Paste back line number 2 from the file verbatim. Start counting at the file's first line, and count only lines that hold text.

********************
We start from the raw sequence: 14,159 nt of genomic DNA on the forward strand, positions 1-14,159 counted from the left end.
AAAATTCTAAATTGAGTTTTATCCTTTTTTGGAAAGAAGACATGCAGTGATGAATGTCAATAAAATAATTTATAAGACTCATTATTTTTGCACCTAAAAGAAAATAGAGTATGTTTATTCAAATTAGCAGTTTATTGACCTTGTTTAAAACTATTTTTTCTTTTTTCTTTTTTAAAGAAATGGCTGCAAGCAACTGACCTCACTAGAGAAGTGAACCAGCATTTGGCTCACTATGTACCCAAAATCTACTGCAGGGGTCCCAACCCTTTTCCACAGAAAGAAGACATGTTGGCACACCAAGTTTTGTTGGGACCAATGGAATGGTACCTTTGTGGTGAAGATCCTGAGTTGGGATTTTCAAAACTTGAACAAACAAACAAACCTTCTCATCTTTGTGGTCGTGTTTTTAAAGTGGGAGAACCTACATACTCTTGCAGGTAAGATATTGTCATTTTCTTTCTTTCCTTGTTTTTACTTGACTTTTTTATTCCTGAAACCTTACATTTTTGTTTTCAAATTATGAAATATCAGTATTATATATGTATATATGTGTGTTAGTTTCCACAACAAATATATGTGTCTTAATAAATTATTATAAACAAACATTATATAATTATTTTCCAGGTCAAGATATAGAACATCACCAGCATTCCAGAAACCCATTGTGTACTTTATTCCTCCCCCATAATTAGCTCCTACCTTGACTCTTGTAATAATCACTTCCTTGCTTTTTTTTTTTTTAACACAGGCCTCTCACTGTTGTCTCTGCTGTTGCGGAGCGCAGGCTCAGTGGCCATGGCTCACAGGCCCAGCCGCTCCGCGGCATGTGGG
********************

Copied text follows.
AAAATTCTAAATTGAGTTTTATCCTTTTTTGGAAAGAAGACATGCAGTGATGAATGTCAATAAAATAATTTATAAGACTCATTATTTTTGCACCTAAAAGAAAATAGAGTATGTTTATTCAAATTAGCAGTTTATTGACCTTGTTTAAAACTATTTTTTCTTTTTTCTTTTTTAAAGAAATGGCTGCAAGCAACTGACCTCACTAGAGAAGTGAACCAGCATTTGGCTCACTATGTACCCAAAATCTACTGCAGGGGTCCCAACCCTTTTCCACAGAAAGAAGACATGTTGGCACACCAAGTTTTGTTGGGACCAATGGAATGGTACCTTTGTGGTGAAGATCCTGAGTTGGGATTTTCAAAACTTGAACAAACAAACAAACCTTCTCATCTTTGTGGTCGTGTTTTTAAAGTGGGAGAACCTACATACTCTTGCAGGTAAGATATTGTCATTTTCTTTCTTTCCTTGTTTTTACTTGACTTTTTTATTCCTGAAACCTTACATTTTTGTTTTCAAATTATGAAATATCAGTATTATATATGTATATATGTGTGTTAGTTTCCACAACAAATATATGTGTCTTAATAAATTATTATAAACAAACATTATATAATTATTTTCCAGGTCAAGATATAGAACATCACCAGCATTCCAGAAACCCATTGTGTACTTTATTCCTCCCCCATAATTAGCTCCTACCTTGACTCTTGTAATAATCACTTCCTTGCTTTTTTTTTTTTTAACACAGGCCTCTCACTGTTGTCTCTGCTGTTGCGGAGCGCAGGCTCAGTGGCCATGGCTCACAGGCCCAGCCGCTCCGCGGCATGTGGG